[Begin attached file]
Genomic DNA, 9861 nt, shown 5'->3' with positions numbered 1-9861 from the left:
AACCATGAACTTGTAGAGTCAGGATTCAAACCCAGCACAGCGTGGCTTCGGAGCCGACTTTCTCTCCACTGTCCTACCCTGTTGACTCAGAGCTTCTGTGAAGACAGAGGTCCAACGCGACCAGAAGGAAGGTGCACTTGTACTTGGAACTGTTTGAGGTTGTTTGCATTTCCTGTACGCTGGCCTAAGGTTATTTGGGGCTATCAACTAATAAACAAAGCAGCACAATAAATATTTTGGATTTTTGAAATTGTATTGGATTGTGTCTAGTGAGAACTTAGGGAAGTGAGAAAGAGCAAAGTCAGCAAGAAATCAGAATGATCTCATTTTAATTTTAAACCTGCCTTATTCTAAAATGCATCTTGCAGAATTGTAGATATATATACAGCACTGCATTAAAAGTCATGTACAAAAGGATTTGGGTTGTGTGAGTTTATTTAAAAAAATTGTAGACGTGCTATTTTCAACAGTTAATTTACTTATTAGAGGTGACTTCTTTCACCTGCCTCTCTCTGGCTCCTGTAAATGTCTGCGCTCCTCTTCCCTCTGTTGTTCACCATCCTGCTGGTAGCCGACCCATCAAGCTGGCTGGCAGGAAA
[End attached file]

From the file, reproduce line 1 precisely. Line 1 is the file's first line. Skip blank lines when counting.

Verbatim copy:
Genomic DNA, 9861 nt, shown 5'->3' with positions numbered 1-9861 from the left: